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Chemotherapy-induced neuropathic pain characteristics in Mexico’s National Cancer Center pain clinic

Authors Coffeen U, Sotomayor-Sobrino MA, Jiménez-González A, Balcazar-Ochoa LG, Hernández-Delgado P, Fresán A, Plancarte-Sanchez R, Arias-Muñóz SD, Ochoa-Aguilar A

Received 1 September 2018

Accepted for publication 2 April 2019

Published 3 May 2019 Volume 2019:12 Pages 1331—1339

DOI https://doi.org/10.2147/JPR.S186107

Checked for plagiarism Yes

Review by Single anonymous peer review

Peer reviewer comments 2

Editor who approved publication: Dr Michael A Überall


Ulises Coffeen,1 Marco Antonio Sotomayor-Sobrino,2,3 Ariadna Jiménez-González,2,3 Luis Gerardo Balcazar-Ochoa,3 Pamela Hernández-Delgado,3 Ana Fresán,1 Ricardo Plancarte-Sanchez,4 Samantha Daniela Arias-Muñóz,5 Abraham Ochoa-Aguilar2,6

1Laboratorio de Neurofisiología Integrativa. Investigaciones en Neurociencias y División de Investigación Clínica, Instituto Nacional de Psiquiatría Ramón de la Fuente Muñiz, Clinical Research Division, Mexico City, Mexico; 2Hospital Loma Linda, Translational Research Laboratory, Naucalpan, Mexico; 3Universidad Nacional Autónoma de México, Faculty of Medicine, Mexico City, Mexico; 4Instituto Nacional de Cancerología, Clínica de dolor, Tlalpan, Mexico; 5Universidad Anahuac Norte, Faculty of Medicine, Huixquilucan Mexico, Huixquilucan, Mexico; 6Universidad La Salle, Mexican Faculty of Medicine, Mexico City, Mexico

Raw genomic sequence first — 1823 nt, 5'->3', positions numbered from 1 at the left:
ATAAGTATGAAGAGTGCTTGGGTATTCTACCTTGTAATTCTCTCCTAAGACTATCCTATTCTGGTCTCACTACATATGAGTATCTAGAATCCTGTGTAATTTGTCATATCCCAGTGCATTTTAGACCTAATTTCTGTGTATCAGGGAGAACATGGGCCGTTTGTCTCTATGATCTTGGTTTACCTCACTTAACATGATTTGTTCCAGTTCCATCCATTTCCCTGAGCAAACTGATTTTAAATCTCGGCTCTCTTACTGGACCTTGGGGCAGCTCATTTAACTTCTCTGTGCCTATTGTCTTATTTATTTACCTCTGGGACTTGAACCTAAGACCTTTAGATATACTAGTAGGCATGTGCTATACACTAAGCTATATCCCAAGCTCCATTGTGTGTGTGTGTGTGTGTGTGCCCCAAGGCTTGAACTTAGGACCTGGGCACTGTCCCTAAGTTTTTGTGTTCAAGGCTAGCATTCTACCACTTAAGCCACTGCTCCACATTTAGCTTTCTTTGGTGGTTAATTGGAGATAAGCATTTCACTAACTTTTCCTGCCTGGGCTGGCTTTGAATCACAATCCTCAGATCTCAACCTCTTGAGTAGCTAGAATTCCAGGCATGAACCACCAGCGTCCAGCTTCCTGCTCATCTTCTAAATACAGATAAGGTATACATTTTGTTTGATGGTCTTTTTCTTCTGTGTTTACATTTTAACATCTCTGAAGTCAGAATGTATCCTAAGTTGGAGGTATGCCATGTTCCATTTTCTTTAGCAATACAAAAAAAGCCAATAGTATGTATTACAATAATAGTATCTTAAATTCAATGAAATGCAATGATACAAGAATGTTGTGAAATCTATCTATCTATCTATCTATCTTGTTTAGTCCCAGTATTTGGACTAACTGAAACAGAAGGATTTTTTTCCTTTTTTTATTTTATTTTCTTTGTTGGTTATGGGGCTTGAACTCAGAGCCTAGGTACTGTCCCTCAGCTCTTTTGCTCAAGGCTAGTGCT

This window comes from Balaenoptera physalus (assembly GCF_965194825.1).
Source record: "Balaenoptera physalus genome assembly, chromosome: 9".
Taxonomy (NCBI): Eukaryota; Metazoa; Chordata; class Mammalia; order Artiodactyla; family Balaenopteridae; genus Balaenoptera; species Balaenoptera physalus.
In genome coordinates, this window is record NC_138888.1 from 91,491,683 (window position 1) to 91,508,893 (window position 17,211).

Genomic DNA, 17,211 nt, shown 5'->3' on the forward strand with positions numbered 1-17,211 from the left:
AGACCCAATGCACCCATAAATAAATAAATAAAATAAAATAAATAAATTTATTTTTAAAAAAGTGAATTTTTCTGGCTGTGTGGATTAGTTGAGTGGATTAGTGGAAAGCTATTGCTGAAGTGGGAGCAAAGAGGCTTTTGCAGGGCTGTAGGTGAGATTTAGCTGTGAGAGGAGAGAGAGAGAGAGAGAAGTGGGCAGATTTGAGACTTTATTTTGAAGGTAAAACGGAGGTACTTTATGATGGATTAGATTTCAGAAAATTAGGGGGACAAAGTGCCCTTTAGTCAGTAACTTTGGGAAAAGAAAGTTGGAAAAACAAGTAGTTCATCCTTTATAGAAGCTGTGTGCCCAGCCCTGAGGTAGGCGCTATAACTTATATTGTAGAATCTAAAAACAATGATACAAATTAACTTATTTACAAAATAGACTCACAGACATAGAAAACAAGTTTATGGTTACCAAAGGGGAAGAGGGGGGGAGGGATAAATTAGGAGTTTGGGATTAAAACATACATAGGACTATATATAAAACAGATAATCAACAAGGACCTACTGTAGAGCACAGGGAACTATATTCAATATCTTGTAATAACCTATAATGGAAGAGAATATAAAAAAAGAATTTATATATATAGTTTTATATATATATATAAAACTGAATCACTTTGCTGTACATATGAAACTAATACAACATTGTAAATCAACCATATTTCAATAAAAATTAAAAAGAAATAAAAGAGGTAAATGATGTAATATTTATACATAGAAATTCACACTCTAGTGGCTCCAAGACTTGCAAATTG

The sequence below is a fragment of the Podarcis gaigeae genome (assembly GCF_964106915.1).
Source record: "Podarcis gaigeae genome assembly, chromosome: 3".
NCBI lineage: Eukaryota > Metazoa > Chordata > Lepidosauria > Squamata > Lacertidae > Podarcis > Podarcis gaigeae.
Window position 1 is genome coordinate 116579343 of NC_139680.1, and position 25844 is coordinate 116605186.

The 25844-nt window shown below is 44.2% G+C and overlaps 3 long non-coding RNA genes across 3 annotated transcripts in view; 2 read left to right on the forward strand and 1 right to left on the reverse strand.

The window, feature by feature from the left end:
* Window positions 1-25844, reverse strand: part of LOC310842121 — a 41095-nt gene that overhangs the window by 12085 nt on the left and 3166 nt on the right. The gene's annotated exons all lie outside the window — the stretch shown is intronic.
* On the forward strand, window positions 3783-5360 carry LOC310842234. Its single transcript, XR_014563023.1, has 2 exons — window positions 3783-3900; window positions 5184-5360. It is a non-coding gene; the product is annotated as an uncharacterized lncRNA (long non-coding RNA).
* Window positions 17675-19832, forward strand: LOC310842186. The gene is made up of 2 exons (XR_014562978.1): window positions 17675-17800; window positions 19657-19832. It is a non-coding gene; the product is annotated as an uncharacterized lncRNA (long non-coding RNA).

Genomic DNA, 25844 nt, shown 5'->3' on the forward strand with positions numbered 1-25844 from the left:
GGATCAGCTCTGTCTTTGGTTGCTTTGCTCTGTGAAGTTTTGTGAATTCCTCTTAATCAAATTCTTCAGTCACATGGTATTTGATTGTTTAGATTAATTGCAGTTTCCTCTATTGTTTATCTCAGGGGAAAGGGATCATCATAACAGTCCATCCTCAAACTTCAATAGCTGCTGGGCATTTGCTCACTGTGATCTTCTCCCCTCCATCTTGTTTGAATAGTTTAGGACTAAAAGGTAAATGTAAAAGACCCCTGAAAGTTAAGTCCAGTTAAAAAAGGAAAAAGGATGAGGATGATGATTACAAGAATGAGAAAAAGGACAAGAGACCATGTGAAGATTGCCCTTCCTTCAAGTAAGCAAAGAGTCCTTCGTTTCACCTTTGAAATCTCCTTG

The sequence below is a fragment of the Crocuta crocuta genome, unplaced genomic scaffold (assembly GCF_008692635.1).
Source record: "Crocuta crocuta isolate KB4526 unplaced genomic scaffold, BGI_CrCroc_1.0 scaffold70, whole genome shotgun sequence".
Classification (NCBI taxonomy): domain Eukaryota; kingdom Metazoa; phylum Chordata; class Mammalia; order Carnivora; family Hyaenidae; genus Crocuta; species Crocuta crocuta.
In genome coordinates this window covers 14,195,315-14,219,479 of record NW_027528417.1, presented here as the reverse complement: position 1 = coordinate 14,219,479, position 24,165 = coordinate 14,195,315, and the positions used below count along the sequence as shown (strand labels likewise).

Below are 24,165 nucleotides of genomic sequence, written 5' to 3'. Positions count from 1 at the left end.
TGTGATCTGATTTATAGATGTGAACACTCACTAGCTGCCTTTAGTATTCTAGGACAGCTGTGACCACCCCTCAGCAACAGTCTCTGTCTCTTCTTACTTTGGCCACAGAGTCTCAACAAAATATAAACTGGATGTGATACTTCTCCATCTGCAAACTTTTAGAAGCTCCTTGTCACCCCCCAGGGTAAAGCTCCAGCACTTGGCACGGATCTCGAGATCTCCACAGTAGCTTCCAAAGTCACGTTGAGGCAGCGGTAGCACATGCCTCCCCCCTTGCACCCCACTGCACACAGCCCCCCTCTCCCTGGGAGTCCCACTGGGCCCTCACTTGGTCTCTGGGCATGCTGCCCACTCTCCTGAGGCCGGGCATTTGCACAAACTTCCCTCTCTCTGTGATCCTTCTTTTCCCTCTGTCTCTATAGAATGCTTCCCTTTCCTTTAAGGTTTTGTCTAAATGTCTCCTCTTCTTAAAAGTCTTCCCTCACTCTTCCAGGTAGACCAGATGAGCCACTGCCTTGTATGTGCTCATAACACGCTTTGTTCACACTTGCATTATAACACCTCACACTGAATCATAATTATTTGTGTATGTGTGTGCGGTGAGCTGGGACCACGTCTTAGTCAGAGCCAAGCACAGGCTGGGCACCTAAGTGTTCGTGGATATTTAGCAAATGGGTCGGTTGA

Introduction: Chemotherapy (CT) is one of the most commonly used pharmacological approaches in cancer treatment. However, CT induces damage to several tissues causing significant deleterious effects in cancer survivors being chemotherapy-induced neuropathic pain (CINP) among the most commonly reported. CINP is thought to be present in up to 68.1% of the patients within 1 month of receiving CT. Due to the fact that reliable statistic information is scarce in several Latin American countries’ diagnosis and treatment of this side-effect may be delayed directly affecting patients. Therefore, the aim of the present study was to determine and present the incidence and features of CINP in patients with cancer attending the Pain Management Clinic at Mexicos’ National Institute of Cancerology in Mexico City.
Methods: We performed a retrospective, file-based analysis of all the patients treated in the Pain Management Clinic at the National Institute at Cancer in Mexico from January 2016 to January 2017.
Results: CINP was found in 30.9% of the patients. The basal VAS was on average 2.5 upon arrival to the Pain Management Unit and 2.4 at the end of treatment (p>0.05). The patients with the highest risk of developing CINP were those treated with paclitaxel Odds ratio 8.3 (p<0.01), followed by platins OR 4 (p<0.01), vincristine OR 1.5 (p=0.01) and thalidomide OR 1.1 (p=0.01).
Conclusion: Incidence of CINP was similar to previous reports; however, the number of variables related to this type of pain in our cohort may open a new line of research and highlight the importance of this particular issue to our health system. It is necessary to develop a mechanism to predict the risk of patients to suffer CINP and to search the mechanism to control and reduce the suffering related to the current treatments.

Keywords: Pain, chemotherapy, neuropathy, paclitaxel

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